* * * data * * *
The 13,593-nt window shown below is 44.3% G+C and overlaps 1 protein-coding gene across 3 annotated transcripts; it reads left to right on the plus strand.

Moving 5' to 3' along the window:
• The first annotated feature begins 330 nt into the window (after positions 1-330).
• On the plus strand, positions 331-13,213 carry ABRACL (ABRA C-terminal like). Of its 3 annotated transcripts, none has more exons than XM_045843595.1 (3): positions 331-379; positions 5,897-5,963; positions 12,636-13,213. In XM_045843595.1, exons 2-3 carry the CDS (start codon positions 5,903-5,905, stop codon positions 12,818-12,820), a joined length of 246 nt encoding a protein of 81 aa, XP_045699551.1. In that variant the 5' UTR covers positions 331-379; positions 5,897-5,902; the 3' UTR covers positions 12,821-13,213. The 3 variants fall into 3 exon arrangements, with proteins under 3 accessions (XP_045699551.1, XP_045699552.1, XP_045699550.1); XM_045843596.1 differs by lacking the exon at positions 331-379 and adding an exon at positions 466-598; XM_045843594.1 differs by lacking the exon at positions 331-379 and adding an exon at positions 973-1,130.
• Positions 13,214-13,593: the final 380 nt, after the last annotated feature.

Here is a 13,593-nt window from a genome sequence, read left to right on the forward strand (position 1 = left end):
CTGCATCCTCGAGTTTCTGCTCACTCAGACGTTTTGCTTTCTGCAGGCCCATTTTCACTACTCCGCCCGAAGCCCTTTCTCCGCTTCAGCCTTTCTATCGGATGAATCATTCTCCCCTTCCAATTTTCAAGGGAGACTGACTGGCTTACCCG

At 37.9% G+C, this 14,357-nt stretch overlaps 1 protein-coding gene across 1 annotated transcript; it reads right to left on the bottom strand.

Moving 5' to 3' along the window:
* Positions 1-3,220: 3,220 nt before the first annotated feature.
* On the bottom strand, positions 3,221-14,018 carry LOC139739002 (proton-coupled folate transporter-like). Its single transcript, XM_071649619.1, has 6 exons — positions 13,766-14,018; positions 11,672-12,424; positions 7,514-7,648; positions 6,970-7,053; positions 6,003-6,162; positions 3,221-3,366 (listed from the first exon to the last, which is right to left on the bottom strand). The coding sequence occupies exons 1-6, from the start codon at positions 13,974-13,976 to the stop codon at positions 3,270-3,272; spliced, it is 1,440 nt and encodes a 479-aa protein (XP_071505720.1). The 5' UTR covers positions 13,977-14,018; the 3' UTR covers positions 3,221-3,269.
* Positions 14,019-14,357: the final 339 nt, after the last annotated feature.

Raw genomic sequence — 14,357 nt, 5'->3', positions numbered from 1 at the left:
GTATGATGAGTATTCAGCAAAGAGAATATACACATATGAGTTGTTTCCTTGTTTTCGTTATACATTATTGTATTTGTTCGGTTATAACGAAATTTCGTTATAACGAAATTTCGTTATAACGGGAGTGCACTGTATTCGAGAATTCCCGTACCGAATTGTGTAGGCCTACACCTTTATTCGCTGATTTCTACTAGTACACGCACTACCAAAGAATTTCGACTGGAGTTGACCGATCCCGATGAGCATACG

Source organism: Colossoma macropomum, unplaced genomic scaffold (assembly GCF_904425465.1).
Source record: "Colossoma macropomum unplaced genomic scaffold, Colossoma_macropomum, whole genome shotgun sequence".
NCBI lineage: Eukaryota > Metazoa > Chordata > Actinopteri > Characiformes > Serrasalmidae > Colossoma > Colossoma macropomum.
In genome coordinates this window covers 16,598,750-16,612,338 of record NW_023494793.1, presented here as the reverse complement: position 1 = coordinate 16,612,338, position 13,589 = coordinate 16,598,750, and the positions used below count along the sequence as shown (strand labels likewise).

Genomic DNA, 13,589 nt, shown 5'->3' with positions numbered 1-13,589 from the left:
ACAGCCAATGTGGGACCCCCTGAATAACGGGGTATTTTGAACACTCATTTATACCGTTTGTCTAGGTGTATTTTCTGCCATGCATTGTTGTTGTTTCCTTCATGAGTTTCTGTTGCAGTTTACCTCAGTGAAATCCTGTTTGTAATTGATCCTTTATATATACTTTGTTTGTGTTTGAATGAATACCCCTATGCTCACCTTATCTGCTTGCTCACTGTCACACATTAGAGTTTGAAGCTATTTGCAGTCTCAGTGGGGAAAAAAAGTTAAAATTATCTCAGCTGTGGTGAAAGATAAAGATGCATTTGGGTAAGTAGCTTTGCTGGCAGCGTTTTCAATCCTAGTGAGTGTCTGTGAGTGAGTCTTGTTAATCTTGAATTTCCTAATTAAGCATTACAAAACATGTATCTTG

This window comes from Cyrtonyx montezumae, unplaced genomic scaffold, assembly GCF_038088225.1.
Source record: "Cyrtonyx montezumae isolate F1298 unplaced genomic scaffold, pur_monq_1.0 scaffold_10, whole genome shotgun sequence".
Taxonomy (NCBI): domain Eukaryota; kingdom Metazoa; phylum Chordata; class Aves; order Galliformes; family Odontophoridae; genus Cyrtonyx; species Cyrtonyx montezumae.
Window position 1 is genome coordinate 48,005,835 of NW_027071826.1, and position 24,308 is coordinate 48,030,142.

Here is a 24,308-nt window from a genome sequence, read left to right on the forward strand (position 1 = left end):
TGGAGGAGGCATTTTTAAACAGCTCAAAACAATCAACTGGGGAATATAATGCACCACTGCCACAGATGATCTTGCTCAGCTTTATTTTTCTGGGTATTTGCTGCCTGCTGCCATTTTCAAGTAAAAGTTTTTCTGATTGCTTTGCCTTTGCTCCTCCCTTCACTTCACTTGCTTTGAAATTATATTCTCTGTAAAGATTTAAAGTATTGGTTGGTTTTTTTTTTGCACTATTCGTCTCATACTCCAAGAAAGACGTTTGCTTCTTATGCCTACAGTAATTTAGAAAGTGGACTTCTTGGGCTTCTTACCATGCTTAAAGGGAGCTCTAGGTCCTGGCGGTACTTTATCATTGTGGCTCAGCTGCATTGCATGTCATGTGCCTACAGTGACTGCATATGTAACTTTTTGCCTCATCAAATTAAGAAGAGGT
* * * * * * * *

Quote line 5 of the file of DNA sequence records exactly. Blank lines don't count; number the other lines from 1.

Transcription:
• Positions 13,214-13,593: the final 380 nt, after the last annotated feature.